Alabama AG Uses Contingency Fee Agreements to Sue Drug Manufacturers State AG Tracker Vol. 1, No. 3, 2009
E. Berton Spence August 11, 2009
Alabama Attorney General Troy King is one of numerous state attorneys general who has turned to the private, contingency-fee plaintiff’s bar to prosecute actions on behalf of the state.
In 2005, King filed suit against over 70 drug makers, alleging charges in excess of the “average wholesale price” (AWP) index Medicaid agencies generally rely on to reimburse pharmacists who dispense prescription drugs to eligible participants.1 As of this writing, the latest case to go to trial is one against Watson Pharmaceuticals.2 In this and the other cases, Alabama is represented by noted plaintiff’s counsel Jere Beasley of the Beasley, Allen firm in Montgomery, Alabama.
National Arbitration Forum Settlement with Minnesota Attorney General State AG Tracker, Vol. 1, No. 4, 2009
On July 20, 2009, Minnesota Attorney General Lori Swanson announced that the country’s largest arbitrator of credit-card and consumer-collection disputes would no longer handle consumer arbitrations.
The National Arbitration Forum’s decision to end its consumer-arbitration business resulted from a settlement it reached with the State of Minnesota less than a week after Attorney General Swanson sued the company in Ramsey County, Minnesota, accusing the company of violating Minnesota’s consumer-fraud, deceptive-trade-practices, and false-advertising statutes.
State Attorneys General and Regulation of National Financial Institutions State AG Tracker Vol 1, No. 2, 2009 Recently, Connecticut Attorney General Richard Blumenthal issued a press release, joined by all 49 other state attorneys general, in which he advanced two propositions. First, he claimed that a Bush Administration Office of the Comptroller of the Currency (OCC) regulation had hamstrung the states from regulating national financial institutions, thereby directly contributing to the financial crisis, saying:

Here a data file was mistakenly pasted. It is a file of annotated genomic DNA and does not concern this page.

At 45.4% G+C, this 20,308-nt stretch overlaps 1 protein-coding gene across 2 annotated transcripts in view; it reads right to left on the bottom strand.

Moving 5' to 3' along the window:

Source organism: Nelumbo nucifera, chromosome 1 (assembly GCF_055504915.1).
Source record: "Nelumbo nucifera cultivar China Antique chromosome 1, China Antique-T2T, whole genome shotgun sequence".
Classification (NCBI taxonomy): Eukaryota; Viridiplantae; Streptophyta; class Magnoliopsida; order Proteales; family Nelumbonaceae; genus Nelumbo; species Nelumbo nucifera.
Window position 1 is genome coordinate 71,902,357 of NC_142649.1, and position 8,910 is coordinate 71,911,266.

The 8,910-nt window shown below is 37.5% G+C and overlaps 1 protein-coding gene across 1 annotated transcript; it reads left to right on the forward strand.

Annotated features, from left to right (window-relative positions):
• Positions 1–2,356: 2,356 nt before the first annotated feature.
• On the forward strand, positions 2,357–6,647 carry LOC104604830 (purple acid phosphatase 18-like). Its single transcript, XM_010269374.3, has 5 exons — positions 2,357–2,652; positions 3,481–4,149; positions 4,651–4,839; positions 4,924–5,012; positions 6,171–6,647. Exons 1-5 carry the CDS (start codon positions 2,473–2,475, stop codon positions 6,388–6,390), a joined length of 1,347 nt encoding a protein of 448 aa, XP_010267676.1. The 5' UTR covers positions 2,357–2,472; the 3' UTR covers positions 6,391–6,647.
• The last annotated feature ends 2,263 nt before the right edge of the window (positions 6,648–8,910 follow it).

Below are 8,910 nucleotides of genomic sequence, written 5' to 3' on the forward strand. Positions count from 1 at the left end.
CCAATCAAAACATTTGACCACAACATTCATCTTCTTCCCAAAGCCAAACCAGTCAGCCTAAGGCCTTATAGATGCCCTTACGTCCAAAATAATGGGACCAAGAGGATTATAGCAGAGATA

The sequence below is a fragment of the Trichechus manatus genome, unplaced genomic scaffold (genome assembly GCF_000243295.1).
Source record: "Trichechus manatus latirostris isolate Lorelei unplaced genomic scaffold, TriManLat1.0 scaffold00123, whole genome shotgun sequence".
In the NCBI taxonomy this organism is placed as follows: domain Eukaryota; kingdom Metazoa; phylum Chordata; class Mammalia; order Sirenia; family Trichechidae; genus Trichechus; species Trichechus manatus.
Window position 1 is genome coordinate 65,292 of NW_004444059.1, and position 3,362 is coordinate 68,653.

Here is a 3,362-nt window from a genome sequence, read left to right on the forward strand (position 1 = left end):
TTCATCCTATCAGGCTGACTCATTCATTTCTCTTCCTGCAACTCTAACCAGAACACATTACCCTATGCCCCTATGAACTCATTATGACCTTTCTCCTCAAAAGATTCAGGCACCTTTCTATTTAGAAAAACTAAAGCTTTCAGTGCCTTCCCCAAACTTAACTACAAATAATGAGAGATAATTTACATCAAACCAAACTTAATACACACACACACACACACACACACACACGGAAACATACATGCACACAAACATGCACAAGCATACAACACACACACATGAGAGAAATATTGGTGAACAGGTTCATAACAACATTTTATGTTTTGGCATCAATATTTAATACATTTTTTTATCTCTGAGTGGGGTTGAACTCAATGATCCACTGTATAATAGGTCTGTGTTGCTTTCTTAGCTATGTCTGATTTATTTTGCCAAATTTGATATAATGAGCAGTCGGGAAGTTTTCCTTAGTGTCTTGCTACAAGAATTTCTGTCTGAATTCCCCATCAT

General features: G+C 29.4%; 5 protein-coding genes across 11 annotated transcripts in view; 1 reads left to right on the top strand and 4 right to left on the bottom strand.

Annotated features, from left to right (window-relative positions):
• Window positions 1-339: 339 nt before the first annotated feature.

The Bush administration flagrantly favored national banks over consumers, exempting them from state regulation and helping set the stage for the ongoing economic meltdown. This rule was a key element in the perfect storm that devastated the mortgage market, turning the American Dream of home ownership into a nightmare and wrecking our economy. Without this rule, states could have stopped abusive practices, slowing or even preventing the current crisis.
Second, he urged the Obama administration to join with the 50 state AGs in urging the U.S. Supreme Court in Cuomo v. Clearing House Association, 08-453, to overturn the OCC regulation and permit the states to regulate national lenders.
The Rise and Fall of Lead Paint Litigation in Ohio State AG Tracker Vol. 1, No. 1, 2009 Over the last four years, Ohio has experienced a significant amount of activity related to lead paint litigation. By the start of 2009, however, all the lawsuits filed by Ohio’s cities had been dismissed and only the state attorney general’s case remained. The Ohio General Assembly passed legislation to control such litigation, which nearly resulted in a constitutional crisis, requiring the Ohio Supreme Court to determine whether the legislation was properly enacted into law. The activity culminated when, in February 2009, Ohio’s newly elected Attorney General, Richard Cordray, voluntarily dismissed the state’s case, effectively ending government-sponsored lead paint litigation in Ohio.
The Supreme Court of Texas: A Balanced Court A Special Issue Report
Aaron M. Streett October 14, 2008 The Supreme Court of Texas has come through a period of rapid transition, and what some have called the court’s “conservative counterrevolution” certainly has not ended with the departure of its leader, Chief Justice Thomas R. Phillips, who retired from the Court in 2004. The court has set about establishing a consistent, moderately conservative approach that resists expansion of novel causes of action and theories of liability, while continuing to prune some of the precedents established during the previous era.